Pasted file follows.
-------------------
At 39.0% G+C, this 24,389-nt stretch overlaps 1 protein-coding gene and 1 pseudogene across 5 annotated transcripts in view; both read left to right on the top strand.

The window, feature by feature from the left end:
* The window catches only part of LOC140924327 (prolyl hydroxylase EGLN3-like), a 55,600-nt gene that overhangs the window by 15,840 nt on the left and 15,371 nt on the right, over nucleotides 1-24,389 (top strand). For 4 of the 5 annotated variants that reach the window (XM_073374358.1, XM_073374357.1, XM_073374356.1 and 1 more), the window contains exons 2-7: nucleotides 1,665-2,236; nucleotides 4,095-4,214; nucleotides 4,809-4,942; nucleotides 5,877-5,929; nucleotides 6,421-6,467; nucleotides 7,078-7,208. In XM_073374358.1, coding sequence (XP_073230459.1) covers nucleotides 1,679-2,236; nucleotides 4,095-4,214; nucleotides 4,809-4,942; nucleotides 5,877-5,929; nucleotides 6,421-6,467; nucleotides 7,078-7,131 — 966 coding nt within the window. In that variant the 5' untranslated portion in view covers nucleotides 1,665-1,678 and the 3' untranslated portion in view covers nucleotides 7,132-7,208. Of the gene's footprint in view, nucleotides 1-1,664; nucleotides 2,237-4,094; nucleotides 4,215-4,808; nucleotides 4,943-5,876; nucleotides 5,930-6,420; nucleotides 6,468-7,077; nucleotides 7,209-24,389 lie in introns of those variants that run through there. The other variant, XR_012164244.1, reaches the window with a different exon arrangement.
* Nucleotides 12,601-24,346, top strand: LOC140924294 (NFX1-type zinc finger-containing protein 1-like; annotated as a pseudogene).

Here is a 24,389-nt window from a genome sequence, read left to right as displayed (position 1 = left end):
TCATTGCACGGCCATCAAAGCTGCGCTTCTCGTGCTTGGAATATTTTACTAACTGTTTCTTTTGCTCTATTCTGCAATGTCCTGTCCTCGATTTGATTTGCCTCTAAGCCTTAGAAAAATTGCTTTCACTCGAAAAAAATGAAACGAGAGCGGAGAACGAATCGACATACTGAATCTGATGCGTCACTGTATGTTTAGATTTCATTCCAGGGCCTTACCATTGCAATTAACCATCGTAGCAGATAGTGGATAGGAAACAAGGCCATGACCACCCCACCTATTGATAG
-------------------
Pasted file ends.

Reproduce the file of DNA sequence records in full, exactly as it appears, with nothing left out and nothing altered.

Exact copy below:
At 39.0% G+C, this 24,389-nt stretch overlaps 1 protein-coding gene and 1 pseudogene across 5 annotated transcripts in view; both read left to right on the top strand.

The window, feature by feature from the left end:
* The window catches only part of LOC140924327 (prolyl hydroxylase EGLN3-like), a 55,600-nt gene that overhangs the window by 15,840 nt on the left and 15,371 nt on the right, over nucleotides 1-24,389 (top strand). For 4 of the 5 annotated variants that reach the window (XM_073374358.1, XM_073374357.1, XM_073374356.1 and 1 more), the window contains exons 2-7: nucleotides 1,665-2,236; nucleotides 4,095-4,214; nucleotides 4,809-4,942; nucleotides 5,877-5,929; nucleotides 6,421-6,467; nucleotides 7,078-7,208. In XM_073374358.1, coding sequence (XP_073230459.1) covers nucleotides 1,679-2,236; nucleotides 4,095-4,214; nucleotides 4,809-4,942; nucleotides 5,877-5,929; nucleotides 6,421-6,467; nucleotides 7,078-7,131 — 966 coding nt within the window. In that variant the 5' untranslated portion in view covers nucleotides 1,665-1,678 and the 3' untranslated portion in view covers nucleotides 7,132-7,208. Of the gene's footprint in view, nucleotides 1-1,664; nucleotides 2,237-4,094; nucleotides 4,215-4,808; nucleotides 4,943-5,876; nucleotides 5,930-6,420; nucleotides 6,468-7,077; nucleotides 7,209-24,389 lie in introns of those variants that run through there. The other variant, XR_012164244.1, reaches the window with a different exon arrangement.
* Nucleotides 12,601-24,346, top strand: LOC140924294 (NFX1-type zinc finger-containing protein 1-like; annotated as a pseudogene).

Here is a 24,389-nt window from a genome sequence, read left to right as displayed (position 1 = left end):
TCATTGCACGGCCATCAAAGCTGCGCTTCTCGTGCTTGGAATATTTTACTAACTGTTTCTTTTGCTCTATTCTGCAATGTCCTGTCCTCGATTTGATTTGCCTCTAAGCCTTAGAAAAATTGCTTTCACTCGAAAAAAATGAAACGAGAGCGGAGAACGAATCGACATACTGAATCTGATGCGTCACTGTATGTTTAGATTTCATTCCAGGGCCTTACCATTGCAATTAACCATCGTAGCAGATAGTGGATAGGAAACAAGGCCATGACCACCCCACCTATTGATAG